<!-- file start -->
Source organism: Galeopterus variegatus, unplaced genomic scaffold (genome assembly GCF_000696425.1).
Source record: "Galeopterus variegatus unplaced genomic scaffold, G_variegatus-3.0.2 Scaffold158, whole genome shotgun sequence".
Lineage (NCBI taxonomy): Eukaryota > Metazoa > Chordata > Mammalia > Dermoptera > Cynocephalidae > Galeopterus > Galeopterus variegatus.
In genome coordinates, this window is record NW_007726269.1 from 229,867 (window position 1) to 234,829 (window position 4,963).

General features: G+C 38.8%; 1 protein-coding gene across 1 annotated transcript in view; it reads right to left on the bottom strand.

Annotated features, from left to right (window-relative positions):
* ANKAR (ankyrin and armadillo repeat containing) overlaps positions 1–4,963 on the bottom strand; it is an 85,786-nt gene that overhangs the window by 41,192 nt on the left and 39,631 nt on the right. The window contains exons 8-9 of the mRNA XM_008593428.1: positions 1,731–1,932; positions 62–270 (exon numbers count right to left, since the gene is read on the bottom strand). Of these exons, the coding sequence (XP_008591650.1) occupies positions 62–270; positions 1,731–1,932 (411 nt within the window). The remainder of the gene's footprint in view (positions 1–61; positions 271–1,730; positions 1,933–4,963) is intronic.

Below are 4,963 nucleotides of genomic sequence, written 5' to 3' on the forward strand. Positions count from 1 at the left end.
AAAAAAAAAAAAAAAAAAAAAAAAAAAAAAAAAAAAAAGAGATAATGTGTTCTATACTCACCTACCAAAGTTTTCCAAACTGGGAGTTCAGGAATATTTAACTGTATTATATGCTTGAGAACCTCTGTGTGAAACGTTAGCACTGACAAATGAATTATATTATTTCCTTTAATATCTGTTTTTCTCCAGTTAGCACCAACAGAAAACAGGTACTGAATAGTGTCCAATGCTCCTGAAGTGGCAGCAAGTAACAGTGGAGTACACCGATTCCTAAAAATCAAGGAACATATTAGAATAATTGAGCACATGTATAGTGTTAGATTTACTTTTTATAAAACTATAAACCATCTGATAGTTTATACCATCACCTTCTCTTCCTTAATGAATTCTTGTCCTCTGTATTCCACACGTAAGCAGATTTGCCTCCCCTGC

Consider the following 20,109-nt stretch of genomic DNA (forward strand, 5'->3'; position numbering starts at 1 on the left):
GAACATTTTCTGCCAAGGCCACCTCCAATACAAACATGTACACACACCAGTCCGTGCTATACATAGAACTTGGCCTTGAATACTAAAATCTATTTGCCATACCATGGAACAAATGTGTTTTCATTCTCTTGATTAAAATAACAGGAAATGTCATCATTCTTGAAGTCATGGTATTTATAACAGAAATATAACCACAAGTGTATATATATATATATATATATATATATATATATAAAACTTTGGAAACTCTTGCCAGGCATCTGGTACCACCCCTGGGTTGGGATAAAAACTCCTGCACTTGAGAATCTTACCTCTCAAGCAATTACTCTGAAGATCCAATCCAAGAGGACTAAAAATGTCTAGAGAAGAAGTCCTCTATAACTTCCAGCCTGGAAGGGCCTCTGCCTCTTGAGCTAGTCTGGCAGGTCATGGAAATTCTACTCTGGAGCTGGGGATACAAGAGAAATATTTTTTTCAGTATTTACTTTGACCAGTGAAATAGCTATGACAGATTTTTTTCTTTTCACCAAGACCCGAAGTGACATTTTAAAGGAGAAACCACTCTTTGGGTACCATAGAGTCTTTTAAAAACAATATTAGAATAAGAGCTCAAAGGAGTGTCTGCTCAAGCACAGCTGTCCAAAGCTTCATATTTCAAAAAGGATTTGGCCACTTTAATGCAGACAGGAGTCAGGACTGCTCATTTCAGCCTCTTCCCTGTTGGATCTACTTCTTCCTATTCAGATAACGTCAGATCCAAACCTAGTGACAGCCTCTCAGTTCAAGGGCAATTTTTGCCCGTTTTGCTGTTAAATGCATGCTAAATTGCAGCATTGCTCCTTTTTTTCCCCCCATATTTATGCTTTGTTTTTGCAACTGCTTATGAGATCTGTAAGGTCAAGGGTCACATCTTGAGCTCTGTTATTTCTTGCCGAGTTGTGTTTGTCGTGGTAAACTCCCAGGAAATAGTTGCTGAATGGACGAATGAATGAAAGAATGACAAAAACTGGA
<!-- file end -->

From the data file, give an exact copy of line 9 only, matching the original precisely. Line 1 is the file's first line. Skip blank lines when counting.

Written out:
AAAAAAAAAAAAAAAAAAAAAAAAAAAAAAAAAAAAAAGAGATAATGTGTTCTATACTCACCTACCAAAGTTTTCCAAACTGGGAGTTCAGGAATATTTAACTGTATTATATGCTTGAGAACCTCTGTGTGAAACGTTAGCACTGACAAATGAATTATATTATTTCCTTTAATATCTGTTTTTCTCCAGTTAGCACCAACAGAAAACAGGTACTGAATAGTGTCCAATGCTCCTGAAGTGGCAGCAAGTAACAGTGGAGTACACCGATTCCTAAAAATCAAGGAACATATTAGAATAATTGAGCACATGTATAGTGTTAGATTTACTTTTTATAAAACTATAAACCATCTGATAGTTTATACCATCACCTTCTCTTCCTTAATGAATTCTTGTCCTCTGTATTCCACACGTAAGCAGATTTGCCTCCCCTGC